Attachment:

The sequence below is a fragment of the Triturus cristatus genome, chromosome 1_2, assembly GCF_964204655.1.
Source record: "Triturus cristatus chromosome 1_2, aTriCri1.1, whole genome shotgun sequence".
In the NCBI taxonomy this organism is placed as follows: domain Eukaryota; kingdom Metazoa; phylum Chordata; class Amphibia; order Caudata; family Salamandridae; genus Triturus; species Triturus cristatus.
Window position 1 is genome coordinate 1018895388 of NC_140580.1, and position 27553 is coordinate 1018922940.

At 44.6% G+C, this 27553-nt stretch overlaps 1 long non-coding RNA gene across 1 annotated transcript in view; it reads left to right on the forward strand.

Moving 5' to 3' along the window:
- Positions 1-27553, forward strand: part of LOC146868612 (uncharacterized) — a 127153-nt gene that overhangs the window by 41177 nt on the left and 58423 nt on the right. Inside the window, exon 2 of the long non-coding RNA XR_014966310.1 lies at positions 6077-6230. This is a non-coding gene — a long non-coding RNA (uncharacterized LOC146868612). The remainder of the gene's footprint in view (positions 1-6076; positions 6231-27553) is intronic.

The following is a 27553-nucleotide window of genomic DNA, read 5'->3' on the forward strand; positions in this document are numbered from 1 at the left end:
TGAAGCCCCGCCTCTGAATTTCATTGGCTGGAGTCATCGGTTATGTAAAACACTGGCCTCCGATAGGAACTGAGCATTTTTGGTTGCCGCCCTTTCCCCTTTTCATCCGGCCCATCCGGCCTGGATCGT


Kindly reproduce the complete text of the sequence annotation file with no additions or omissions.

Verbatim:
The sequence below is a fragment of the Triturus cristatus genome, chromosome 1_2, assembly GCF_964204655.1.
Source record: "Triturus cristatus chromosome 1_2, aTriCri1.1, whole genome shotgun sequence".
In the NCBI taxonomy this organism is placed as follows: domain Eukaryota; kingdom Metazoa; phylum Chordata; class Amphibia; order Caudata; family Salamandridae; genus Triturus; species Triturus cristatus.
Window position 1 is genome coordinate 1018895388 of NC_140580.1, and position 27553 is coordinate 1018922940.

At 44.6% G+C, this 27553-nt stretch overlaps 1 long non-coding RNA gene across 1 annotated transcript in view; it reads left to right on the forward strand.

Moving 5' to 3' along the window:
- Positions 1-27553, forward strand: part of LOC146868612 (uncharacterized) — a 127153-nt gene that overhangs the window by 41177 nt on the left and 58423 nt on the right. Inside the window, exon 2 of the long non-coding RNA XR_014966310.1 lies at positions 6077-6230. This is a non-coding gene — a long non-coding RNA (uncharacterized LOC146868612). The remainder of the gene's footprint in view (positions 1-6076; positions 6231-27553) is intronic.

The following is a 27553-nucleotide window of genomic DNA, read 5'->3' on the forward strand; positions in this document are numbered from 1 at the left end:
TGAAGCCCCGCCTCTGAATTTCATTGGCTGGAGTCATCGGTTATGTAAAACACTGGCCTCCGATAGGAACTGAGCATTTTTGGTTGCCGCCCTTTCCCCTTTTCATCCGGCCCATCCGGCCTGGATCGT